I’m confounded by the fact that success can amplify your values while dementia strips them away. Half my struggle in helping my Mom is recognizing that behavior she exhibits is not something I should let define her.  She looks like my Mom, talks like my Mom, but often says things that the woman who raised me would never have said.

I posted the poem for those who are caring for someone with dementia which is a stark reminder of the situation we are facing. As the reports from Assisted Living put it, my Mom can be “verbally abusive.” As her children, we struggle to differentiate sometimes between the stern mother who raised us while our Dad was off serving our country and the woman who has a sharp tongue that we may encounter on our visits.  I rely on my go-to tactics if I arrive to find my Mom in a harsh mood.

Back in March of this year I wrote about the gracious woman who raised me resurfacing. When my Dad turned 80, we had a party with the cohorts at the retirement community. My Mom illustrated to me the gracious woman who raised me and helped me survive more than a dozen moves. I’m still in awe of that woman. I remind myself daily to remember that woman, but show love and compassion for the woman I visit and speak with — even if she is no longer able to display what should be her defining characteristics.

My parents taught me great values. I was so encouraged by Lena West — I don’t need to worry — my values won’t leave me when my business rapidly scales. In fact, Lena went on to share, I will be able to contribute to and develop upon my values as success arrives. Inspired.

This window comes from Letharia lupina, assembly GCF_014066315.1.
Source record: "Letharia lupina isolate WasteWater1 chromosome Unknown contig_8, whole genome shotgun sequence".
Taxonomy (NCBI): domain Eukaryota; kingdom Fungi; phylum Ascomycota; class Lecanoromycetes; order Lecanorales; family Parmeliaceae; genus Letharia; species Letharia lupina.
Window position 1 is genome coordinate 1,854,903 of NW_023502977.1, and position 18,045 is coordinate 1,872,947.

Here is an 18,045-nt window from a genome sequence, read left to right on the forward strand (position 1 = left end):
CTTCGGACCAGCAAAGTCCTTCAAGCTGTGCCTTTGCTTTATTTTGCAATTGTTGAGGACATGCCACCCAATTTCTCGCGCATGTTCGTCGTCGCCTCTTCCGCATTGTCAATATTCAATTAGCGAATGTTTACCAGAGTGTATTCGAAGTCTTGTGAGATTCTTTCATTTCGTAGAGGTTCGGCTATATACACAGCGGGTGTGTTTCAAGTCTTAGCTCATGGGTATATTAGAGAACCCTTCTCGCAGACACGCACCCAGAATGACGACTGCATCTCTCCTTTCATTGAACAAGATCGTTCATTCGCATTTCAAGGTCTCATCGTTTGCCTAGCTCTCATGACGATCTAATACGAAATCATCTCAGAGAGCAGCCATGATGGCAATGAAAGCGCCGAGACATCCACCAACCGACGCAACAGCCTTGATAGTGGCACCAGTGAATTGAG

MemoryBanc named a finalist in the GW Biz Plan Competition

gwbizplanAs my parents have successfully adapted to their new living arrangements in Assisted Living, the business that I started in response to our situation is blossoming. 

To help fill in the gaps left by my durable power-of-attorney and modern-day business practices, I created a binder to organize and manage my parents personal, financial, medical, online and household needs.  Enough people asked me about it who were facing similar situations that I brought the product to market. Like any good entrepreneur, I was driven and started to sell the product but never stopped to finish the business plan.

As I entered 2013, my goal was to create more structure and a road map for MemoryBanc. I’m crazy competitive. Two friends who were helping me with the business teamed up with me to enter the GW Business Plan Competition.

The GW Business Plan Competition  is a series of educational events and active mentorship on new venture creation. This year, 109 entries were submitted in the first round, which concluded in January 2013. From those initial submissions, only 33 were invited to write full business plans, and from them, only 8 teams made it to the GW Business Plan Competition Finals. These 8 finalists, including MemoryBanc, will present their business plans and ideas to a panel of distinguished entrepreneurs, investors, venture capitalists, and GW alumni.

MemoryBanc will vie for $60,000 in cash prizes in the 2013 GW Business Plan Competition Finals that are being help Friday, April 19, 2013.

Date: April 19, 2013

Time: MemoryBanc will present around 3:00 PM and is the final team to present. There is the possibility they may present up to a half hour before or after this scheduled time.

Cost: Free

We would love for those of you that are in the metro DC area to join us. RSVP at to save your spot! You will receive a name badge and can join the reception. EXCITED!